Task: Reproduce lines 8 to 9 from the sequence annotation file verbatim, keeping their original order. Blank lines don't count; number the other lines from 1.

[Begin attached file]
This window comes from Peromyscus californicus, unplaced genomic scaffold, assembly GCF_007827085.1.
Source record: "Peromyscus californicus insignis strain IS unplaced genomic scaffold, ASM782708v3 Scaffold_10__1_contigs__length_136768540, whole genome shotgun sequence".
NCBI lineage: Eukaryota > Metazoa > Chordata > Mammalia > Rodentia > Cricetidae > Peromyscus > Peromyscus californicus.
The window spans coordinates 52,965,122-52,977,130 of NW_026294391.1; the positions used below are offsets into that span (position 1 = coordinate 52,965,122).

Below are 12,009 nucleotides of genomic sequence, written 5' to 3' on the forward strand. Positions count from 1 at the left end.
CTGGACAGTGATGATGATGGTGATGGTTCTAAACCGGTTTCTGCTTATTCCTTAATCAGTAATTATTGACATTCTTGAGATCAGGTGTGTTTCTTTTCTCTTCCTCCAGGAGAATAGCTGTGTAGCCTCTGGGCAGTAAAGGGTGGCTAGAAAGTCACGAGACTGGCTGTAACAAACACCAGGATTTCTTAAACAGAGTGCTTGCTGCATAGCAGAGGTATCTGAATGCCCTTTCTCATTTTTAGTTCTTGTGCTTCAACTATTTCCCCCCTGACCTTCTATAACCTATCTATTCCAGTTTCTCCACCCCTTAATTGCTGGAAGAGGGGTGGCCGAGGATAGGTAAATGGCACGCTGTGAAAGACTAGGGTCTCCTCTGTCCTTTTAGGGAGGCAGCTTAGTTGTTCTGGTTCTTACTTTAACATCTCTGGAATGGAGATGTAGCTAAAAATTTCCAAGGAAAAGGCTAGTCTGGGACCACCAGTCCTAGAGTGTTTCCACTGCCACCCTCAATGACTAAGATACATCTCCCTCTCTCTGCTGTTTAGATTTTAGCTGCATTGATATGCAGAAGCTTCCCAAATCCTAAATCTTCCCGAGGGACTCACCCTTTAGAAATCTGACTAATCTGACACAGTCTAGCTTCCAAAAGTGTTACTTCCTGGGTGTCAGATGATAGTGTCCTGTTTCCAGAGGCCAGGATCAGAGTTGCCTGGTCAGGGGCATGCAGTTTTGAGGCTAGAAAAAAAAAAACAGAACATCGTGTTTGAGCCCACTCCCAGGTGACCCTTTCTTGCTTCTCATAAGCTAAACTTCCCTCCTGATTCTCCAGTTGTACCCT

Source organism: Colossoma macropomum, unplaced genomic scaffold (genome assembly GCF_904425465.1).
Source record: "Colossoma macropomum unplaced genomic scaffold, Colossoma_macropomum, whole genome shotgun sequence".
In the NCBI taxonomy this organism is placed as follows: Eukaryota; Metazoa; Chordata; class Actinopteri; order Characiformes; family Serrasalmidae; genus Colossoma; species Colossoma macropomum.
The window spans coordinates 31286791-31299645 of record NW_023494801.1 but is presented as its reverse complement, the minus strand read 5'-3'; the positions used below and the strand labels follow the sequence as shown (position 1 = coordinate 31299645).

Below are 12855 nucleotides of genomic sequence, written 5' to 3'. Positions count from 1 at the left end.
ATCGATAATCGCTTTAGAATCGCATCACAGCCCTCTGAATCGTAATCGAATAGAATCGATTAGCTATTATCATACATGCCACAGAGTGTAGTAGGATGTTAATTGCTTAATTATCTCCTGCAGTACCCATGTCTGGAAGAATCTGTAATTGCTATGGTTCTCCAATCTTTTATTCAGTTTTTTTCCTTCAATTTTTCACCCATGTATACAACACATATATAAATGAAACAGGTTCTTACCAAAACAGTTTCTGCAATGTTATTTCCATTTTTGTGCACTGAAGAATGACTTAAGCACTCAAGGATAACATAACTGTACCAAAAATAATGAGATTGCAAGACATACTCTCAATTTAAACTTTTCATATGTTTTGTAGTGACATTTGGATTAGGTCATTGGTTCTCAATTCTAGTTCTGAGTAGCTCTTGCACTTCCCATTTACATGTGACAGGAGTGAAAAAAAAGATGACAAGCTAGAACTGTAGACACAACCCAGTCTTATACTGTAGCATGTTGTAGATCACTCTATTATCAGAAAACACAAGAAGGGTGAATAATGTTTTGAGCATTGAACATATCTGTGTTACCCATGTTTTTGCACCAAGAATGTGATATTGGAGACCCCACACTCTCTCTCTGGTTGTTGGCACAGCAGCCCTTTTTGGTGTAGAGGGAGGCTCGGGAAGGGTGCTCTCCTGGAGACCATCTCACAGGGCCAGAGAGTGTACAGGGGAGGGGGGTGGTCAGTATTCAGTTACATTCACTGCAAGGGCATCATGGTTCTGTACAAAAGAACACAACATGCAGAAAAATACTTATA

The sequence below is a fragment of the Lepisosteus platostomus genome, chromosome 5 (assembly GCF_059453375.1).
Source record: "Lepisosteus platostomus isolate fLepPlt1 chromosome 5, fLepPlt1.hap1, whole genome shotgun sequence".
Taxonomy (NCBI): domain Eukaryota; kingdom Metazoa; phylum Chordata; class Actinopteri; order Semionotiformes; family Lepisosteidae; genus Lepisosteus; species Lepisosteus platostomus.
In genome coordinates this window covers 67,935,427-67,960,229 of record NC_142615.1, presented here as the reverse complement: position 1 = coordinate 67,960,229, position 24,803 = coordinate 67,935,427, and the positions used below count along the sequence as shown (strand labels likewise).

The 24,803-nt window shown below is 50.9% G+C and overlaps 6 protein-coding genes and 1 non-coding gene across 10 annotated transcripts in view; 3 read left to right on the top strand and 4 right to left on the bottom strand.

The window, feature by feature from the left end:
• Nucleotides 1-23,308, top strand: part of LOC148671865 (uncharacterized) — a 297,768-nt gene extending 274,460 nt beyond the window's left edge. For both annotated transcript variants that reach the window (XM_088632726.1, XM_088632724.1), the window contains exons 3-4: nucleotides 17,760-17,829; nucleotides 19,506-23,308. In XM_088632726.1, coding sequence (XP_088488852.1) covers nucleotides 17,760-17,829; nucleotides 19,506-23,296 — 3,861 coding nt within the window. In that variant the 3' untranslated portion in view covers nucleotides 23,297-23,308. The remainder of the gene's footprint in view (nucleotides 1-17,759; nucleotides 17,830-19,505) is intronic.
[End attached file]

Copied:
Source record: "Colossoma macropomum unplaced genomic scaffold, Colossoma_macropomum, whole genome shotgun sequence".
In the NCBI taxonomy this organism is placed as follows: Eukaryota; Metazoa; Chordata; class Actinopteri; order Characiformes; family Serrasalmidae; genus Colossoma; species Colossoma macropomum.